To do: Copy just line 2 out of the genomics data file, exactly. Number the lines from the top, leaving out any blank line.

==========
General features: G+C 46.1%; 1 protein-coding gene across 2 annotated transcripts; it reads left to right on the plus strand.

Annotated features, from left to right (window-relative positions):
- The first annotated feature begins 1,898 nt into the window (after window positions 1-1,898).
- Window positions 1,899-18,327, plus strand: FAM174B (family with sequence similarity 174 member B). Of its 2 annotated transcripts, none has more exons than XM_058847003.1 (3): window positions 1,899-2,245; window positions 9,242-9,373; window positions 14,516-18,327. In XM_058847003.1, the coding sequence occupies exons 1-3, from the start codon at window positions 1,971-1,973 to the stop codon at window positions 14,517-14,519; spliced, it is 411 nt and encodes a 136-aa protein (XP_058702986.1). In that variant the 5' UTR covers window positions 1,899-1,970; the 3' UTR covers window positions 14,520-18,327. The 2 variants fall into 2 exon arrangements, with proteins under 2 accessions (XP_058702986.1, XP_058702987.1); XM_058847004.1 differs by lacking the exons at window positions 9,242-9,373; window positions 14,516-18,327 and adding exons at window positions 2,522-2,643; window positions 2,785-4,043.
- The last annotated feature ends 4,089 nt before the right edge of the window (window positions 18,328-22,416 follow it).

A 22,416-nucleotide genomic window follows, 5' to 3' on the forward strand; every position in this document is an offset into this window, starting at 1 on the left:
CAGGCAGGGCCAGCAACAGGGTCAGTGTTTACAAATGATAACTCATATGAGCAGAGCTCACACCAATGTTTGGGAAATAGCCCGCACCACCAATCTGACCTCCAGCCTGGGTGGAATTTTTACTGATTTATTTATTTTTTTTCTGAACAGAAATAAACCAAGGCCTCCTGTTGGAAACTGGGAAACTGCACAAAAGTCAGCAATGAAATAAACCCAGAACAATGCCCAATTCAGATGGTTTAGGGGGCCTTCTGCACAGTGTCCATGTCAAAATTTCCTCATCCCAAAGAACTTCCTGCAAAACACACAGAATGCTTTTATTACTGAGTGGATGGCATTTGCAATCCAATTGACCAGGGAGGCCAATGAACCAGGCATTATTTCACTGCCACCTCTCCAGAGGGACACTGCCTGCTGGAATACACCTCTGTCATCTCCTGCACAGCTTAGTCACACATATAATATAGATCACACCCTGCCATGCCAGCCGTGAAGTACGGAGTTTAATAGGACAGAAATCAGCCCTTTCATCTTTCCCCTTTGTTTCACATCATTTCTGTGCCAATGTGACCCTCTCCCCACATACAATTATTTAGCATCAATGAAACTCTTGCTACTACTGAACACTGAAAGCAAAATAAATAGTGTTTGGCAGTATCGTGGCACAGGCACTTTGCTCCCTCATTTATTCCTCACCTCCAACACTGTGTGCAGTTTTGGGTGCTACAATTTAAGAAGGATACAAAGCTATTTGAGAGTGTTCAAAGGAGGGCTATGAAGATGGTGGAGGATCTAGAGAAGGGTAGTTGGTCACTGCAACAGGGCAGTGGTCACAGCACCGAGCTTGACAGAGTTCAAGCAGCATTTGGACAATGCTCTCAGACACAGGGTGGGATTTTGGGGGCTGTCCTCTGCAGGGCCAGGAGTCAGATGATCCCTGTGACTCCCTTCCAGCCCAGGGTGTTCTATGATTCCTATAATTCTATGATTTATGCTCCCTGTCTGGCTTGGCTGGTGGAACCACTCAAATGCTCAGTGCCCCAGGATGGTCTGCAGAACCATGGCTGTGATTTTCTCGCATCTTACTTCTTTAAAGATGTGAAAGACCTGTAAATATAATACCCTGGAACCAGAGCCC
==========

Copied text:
Annotated features, from left to right (window-relative positions):